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Med Clin North Am. 1989 Jan;73(1):47-66.

Psychological features of obesity.

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Department of Psychology, Yale University, New Haven, Connecticut.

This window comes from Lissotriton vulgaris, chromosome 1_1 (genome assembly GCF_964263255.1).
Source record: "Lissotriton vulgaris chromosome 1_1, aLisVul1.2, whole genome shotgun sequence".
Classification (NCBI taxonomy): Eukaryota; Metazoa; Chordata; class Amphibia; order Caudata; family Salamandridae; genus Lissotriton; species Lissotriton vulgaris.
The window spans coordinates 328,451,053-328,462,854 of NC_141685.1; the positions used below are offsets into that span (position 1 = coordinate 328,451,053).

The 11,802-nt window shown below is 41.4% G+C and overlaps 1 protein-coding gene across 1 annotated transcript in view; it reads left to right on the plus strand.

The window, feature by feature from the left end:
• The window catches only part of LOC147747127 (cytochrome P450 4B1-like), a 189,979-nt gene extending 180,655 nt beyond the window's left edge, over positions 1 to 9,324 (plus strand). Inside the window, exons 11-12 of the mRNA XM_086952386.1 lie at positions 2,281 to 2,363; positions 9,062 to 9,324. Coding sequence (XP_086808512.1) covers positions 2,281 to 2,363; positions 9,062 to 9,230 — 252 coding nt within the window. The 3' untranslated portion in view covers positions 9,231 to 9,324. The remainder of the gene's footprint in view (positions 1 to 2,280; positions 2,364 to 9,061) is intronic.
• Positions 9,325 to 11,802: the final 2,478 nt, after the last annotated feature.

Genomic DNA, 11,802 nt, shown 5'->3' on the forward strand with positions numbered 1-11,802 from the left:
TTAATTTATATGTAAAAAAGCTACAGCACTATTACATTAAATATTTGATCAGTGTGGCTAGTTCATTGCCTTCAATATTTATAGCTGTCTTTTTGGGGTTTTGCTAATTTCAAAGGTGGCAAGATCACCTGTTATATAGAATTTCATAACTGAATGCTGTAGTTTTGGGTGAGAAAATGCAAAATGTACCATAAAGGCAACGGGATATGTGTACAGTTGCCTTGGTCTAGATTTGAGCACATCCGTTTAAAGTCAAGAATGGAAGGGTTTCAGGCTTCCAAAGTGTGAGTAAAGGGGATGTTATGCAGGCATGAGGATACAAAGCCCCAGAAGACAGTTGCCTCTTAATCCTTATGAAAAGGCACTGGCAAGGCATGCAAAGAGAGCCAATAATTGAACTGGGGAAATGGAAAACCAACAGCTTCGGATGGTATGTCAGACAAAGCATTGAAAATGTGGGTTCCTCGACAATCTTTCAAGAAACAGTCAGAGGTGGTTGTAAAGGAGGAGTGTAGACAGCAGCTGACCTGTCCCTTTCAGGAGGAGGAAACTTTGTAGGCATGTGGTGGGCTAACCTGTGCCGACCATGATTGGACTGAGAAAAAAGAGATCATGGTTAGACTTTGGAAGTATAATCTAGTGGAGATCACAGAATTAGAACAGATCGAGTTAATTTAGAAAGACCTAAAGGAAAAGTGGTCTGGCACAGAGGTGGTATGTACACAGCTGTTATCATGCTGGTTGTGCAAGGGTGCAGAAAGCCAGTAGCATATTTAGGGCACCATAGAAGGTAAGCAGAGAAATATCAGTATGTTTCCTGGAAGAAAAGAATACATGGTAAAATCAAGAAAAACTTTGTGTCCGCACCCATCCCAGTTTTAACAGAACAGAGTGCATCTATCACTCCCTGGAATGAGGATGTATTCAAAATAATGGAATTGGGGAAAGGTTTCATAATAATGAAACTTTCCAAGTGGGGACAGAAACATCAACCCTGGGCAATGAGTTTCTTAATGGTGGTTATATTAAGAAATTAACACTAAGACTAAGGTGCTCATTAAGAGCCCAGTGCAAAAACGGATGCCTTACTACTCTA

The study of obesity from a variety of psychological perspectives has been exciting and inventive, although we still do not understand fully the role of psychological variables in the etiology of obesity. Many of the factors thought to be of etiologic significance--field dependence, lack of impulse control, inability to delay gratification, or a maladaptive eating style--have not been supported by experimental evidence. Other factors once thought to be of importance as causes of obesity, depression and dysphoria, for example, appear, instead, to be consequences of being obese and may serve to maintain and intensify weight-related problems. Dieting behavior in response to weight concerns appears, perversely, to be implicated in increasing overweight and adiposity. Finally, arousability in response to food cues in the environment may play a causal role in some obesities.

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